If there’s anything that’s become apparent in the past month, it’s the necessity for having a vehicle in order to hold a job. There’s always public transportation if both your home and job are near a route, but it’s highly possible that either one or the other won’t be near one and in that case, a car is vital for a livelihood. Such was the lesson when multiple vehicles in the PracticalDad household simultaneously opted for a sit-down strike, creating mayhem in the otherwise smoothly flowing schedule.
This is a family that has lived with a vehicle philosophy: buy newer used and run them until the wheels drop off and by that, I literally mean that. Except for my wife’s Toyota – now at 11 years of age and more than 180000 miles – we’ve always driven used and four of the cars throughout our 28 year marriage have been towed away for salvage. Some have died quietly, with a whimper or a simple passed away in its sleep overnight and one went with a violent fit, tossing a piston through the engine while running at 60 miles per hour on a four lane highway. The point is that we drive them until they simply won’t be driven ever again. Until recently, the stats on the four vehicles were that the youngest was my wife’s, at eleven years of age although that was also the highest mileage, followed by my rolling dumpster with 151000 miles. Each of the older kids had their own beater, one a hand-me-down from Grandmother when she gave up her license, and each needed it since both worked two summer jobs to beef up the bank account for the school year. We also know kids who have had to borrow one or another of our own in order to get back and forth to jobs because of their own want of a vehicle.
But the past month was a figurative wreck as first one car – Eldest’s – went down with what appeared to be terminal issues, followed by my own. This left us with a math problem: two vehicles split amongst four drivers, one of whom requires a fully functioning automobile and another two that have to make it to another four separate jobs between them, each job working a different shift each day. The ten point question is this: how do you make this work? Given that Youngest also had his own set of activities and I run the household, the only way to conceivably make it work was to revert back to earlier years when Dad literally ran a taxi service. If one of the working kids had a late shift and no one required use of a vehicle, then that kid drove to work; otherwise, it was once again Dad’s Taxi and it wasn’t uncommon for me to toting and hauling on a midnight run to a job. It was the first of a series of lessons for the kids – the need for many of the working poor to have a vehicle in order to even have a shot at holding a job at all.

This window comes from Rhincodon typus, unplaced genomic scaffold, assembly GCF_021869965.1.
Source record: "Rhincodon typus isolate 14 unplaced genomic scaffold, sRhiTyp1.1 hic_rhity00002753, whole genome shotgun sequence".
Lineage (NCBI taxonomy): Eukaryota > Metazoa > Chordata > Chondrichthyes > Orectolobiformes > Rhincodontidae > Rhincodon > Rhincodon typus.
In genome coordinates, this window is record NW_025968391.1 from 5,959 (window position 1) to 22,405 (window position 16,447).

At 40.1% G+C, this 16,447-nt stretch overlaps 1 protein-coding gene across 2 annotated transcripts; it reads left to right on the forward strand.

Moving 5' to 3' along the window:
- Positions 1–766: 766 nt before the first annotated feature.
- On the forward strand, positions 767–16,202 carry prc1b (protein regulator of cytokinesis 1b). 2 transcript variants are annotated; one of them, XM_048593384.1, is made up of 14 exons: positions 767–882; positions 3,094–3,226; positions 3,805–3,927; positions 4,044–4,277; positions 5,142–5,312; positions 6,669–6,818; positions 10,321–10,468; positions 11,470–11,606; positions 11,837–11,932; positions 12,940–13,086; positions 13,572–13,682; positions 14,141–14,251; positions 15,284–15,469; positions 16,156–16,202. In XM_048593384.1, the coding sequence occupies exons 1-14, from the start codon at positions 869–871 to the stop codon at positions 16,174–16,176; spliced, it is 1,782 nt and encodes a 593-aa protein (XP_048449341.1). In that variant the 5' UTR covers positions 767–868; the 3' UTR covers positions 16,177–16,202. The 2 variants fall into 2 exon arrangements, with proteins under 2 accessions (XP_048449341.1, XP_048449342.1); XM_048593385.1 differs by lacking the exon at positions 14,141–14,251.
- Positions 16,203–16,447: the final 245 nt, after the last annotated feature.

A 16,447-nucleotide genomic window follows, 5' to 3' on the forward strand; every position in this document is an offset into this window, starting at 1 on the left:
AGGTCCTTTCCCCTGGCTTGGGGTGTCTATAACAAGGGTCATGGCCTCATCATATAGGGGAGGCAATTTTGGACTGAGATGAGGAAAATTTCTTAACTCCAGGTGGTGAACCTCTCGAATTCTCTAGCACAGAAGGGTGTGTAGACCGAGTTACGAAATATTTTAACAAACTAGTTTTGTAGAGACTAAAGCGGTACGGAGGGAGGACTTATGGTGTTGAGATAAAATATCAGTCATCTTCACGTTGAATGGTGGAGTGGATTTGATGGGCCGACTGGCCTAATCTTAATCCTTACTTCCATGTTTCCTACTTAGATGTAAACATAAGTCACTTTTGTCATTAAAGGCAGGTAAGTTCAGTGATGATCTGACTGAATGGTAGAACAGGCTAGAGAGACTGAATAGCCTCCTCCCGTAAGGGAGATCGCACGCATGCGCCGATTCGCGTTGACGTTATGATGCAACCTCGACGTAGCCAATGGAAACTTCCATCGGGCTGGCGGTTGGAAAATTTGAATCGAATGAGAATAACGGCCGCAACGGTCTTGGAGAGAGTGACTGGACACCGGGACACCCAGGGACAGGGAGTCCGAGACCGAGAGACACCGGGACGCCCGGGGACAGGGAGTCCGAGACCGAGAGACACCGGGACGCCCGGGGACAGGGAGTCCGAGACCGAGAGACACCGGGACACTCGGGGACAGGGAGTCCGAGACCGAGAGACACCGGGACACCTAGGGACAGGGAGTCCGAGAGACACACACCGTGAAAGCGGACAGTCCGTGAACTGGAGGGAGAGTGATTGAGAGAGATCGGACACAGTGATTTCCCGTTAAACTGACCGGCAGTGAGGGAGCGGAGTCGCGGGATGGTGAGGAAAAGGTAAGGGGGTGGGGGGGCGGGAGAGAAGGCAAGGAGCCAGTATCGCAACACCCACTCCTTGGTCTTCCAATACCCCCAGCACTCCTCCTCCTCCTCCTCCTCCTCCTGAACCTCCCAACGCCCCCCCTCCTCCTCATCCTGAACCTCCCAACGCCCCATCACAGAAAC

So apart from that realization, what other lessons came from the experience? First was whether it was even an option to even repair it and Eldest already had done a visit to Kelly Blue Book to ascertain the value of her vehicle. The second lesson was the value of a good mechanic. Since I was out of town that week, she and my wife had it towed to a shop that’s done some of our repairs in the past but with which I’ve become increasingly concerned over the past year. When they reported that her car had a cracked head gasket with repairs at a cost of $2700 – outstripping the car’s value of $2200 – I had it towed to another garage for a second opinion, recalling last Autumn’s out of state car repair event when the repair cost was significantly less than originally anticipated. In this case, the second garage fixed Eldest’s car for less than $60; which was also the third lesson, the value of a second opinion. Throughout the process, conversations with the kids about the progress continued so that they knew what was happening as it occurred. The point was to not only keep the costs down and the vehicles running, but also to teach them so that they would have an idea of what to do should this happen to them in the future.
The final lesson was about how to purchase a new vehicle and surprisingly, it was Youngest who came along for those sessions since his elder siblings were working. While my van was likewise repairable, the risk of running old vehicles made it apparent that we still needed a more reliable car and since she deserves it, it would go to my wife. Youngest sat in on the sessions with the sales reps but all heard the questions and commentaries to my wife – what do you really need and what do you really want? Once the parameters were established, it was a question of finding what worked and most cost-effectively.
So we now have a new 2015 to complement the others. Both mine and Eldest’s were repairable and are in use, although mine is now used solely for hauling equipment, debris and yard waste. It’s a little more for the insurance but it’s still cheaper than ruining one of the other vehicle’s interiors or renting a pickup truck. The final point is this: these experiences and decisions are all part and parcel of adulthood and it’s better to teach the lessons yourself when they’re available than just expecting that the kids will figure it out when they’re older. If situations arise, identify them to the kids and talk through the process with them, engage them whenever possible and share the results with them. For these everyday adult occurrences, no young adult should ever have to look back and say I wish someone had told me before.